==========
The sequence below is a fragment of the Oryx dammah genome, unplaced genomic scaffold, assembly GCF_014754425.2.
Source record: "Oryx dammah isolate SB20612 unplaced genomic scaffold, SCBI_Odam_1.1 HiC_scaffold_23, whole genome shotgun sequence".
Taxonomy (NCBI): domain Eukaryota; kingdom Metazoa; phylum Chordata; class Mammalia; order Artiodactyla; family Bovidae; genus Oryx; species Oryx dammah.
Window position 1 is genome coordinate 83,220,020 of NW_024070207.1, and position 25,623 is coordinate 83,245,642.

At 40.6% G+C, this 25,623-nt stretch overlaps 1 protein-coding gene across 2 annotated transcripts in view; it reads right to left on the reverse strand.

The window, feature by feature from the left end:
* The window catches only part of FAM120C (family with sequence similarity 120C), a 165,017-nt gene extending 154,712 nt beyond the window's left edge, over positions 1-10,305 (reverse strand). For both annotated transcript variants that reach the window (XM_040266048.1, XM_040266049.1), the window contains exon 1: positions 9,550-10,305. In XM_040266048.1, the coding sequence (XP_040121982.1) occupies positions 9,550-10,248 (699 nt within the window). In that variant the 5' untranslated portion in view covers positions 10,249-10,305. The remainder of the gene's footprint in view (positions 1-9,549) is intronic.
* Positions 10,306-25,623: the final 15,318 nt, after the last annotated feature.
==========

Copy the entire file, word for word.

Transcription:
The sequence below is a fragment of the Oryx dammah genome, unplaced genomic scaffold, assembly GCF_014754425.2.
Source record: "Oryx dammah isolate SB20612 unplaced genomic scaffold, SCBI_Odam_1.1 HiC_scaffold_23, whole genome shotgun sequence".
Taxonomy (NCBI): domain Eukaryota; kingdom Metazoa; phylum Chordata; class Mammalia; order Artiodactyla; family Bovidae; genus Oryx; species Oryx dammah.
Window position 1 is genome coordinate 83,220,020 of NW_024070207.1, and position 25,623 is coordinate 83,245,642.

At 40.6% G+C, this 25,623-nt stretch overlaps 1 protein-coding gene across 2 annotated transcripts in view; it reads right to left on the reverse strand.

The window, feature by feature from the left end:
* The window catches only part of FAM120C (family with sequence similarity 120C), a 165,017-nt gene extending 154,712 nt beyond the window's left edge, over positions 1-10,305 (reverse strand). For both annotated transcript variants that reach the window (XM_040266048.1, XM_040266049.1), the window contains exon 1: positions 9,550-10,305. In XM_040266048.1, the coding sequence (XP_040121982.1) occupies positions 9,550-10,248 (699 nt within the window). In that variant the 5' untranslated portion in view covers positions 10,249-10,305. The remainder of the gene's footprint in view (positions 1-9,549) is intronic.
* Positions 10,306-25,623: the final 15,318 nt, after the last annotated feature.